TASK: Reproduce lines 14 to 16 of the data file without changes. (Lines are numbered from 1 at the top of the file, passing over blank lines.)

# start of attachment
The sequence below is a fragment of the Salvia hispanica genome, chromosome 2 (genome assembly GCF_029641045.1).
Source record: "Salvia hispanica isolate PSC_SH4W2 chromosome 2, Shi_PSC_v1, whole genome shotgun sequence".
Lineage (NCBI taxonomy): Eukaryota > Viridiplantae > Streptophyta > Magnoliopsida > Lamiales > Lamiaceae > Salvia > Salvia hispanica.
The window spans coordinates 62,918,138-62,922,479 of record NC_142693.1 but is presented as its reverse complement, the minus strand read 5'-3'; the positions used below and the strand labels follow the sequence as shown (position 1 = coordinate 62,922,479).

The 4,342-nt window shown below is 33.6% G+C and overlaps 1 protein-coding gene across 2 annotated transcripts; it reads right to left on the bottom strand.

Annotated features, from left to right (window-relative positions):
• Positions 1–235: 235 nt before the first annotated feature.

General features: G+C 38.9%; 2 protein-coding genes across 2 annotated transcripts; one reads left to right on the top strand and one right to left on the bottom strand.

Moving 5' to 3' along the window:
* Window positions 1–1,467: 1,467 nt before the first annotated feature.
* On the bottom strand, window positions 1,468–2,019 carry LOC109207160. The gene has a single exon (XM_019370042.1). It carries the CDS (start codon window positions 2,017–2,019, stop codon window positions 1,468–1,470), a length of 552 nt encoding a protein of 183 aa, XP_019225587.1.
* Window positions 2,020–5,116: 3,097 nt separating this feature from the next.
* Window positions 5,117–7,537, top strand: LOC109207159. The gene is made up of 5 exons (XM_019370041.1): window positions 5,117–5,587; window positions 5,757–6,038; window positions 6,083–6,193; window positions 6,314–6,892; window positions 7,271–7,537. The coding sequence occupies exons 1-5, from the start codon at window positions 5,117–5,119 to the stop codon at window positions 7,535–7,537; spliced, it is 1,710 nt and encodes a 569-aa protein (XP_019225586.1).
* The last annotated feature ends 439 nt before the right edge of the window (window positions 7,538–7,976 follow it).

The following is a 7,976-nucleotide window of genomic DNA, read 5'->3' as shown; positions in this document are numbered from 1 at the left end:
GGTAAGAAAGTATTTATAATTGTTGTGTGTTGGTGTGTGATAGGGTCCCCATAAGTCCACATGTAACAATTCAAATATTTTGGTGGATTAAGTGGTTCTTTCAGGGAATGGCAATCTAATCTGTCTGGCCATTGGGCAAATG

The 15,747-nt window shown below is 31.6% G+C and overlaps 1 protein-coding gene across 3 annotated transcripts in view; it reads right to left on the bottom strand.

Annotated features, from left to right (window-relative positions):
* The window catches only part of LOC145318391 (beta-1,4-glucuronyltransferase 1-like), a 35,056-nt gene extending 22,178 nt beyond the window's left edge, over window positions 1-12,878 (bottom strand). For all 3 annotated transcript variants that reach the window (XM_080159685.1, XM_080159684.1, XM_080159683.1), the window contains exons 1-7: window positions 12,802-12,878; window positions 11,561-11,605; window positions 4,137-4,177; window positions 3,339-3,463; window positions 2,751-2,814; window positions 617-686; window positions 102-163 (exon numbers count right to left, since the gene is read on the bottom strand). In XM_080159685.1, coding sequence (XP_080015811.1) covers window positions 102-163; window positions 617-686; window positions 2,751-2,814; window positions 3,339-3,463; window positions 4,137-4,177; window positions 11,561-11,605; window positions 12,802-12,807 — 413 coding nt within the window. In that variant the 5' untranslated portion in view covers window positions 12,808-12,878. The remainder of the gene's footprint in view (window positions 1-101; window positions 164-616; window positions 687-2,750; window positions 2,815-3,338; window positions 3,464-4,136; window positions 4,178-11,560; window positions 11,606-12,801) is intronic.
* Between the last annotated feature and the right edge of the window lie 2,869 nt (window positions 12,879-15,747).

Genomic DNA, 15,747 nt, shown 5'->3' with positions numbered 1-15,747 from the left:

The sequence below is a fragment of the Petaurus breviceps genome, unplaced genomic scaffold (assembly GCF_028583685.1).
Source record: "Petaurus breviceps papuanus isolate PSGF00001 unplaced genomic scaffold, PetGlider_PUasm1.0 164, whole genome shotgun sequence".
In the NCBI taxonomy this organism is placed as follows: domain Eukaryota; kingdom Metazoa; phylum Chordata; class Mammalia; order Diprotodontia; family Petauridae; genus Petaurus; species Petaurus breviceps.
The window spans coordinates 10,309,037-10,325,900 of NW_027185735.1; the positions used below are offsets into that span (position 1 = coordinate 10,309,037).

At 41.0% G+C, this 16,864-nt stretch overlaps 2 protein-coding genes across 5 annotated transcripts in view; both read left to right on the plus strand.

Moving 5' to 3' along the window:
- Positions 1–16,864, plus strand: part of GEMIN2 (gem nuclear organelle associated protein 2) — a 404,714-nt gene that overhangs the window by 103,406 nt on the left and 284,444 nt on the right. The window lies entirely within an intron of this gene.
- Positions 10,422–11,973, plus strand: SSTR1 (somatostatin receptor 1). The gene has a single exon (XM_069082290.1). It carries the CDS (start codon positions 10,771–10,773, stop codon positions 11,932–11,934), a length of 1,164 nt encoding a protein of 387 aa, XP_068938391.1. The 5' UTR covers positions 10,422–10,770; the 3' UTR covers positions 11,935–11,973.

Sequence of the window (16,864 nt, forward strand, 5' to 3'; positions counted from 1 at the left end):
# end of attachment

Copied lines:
* The last annotated feature ends 439 nt before the right edge of the window (window positions 7,538–7,976 follow it).

The following is a 7,976-nucleotide window of genomic DNA, read 5'->3' as shown; positions in this document are numbered from 1 at the left end:
GGTAAGAAAGTATTTATAATTGTTGTGTGTTGGTGTGTGATAGGGTCCCCATAAGTCCACATGTAACAATTCAAATATTTTGGTGGATTAAGTGGTTCTTTCAGGGAATGGCAATCTAATCTGTCTGGCCATTGGGCAAATG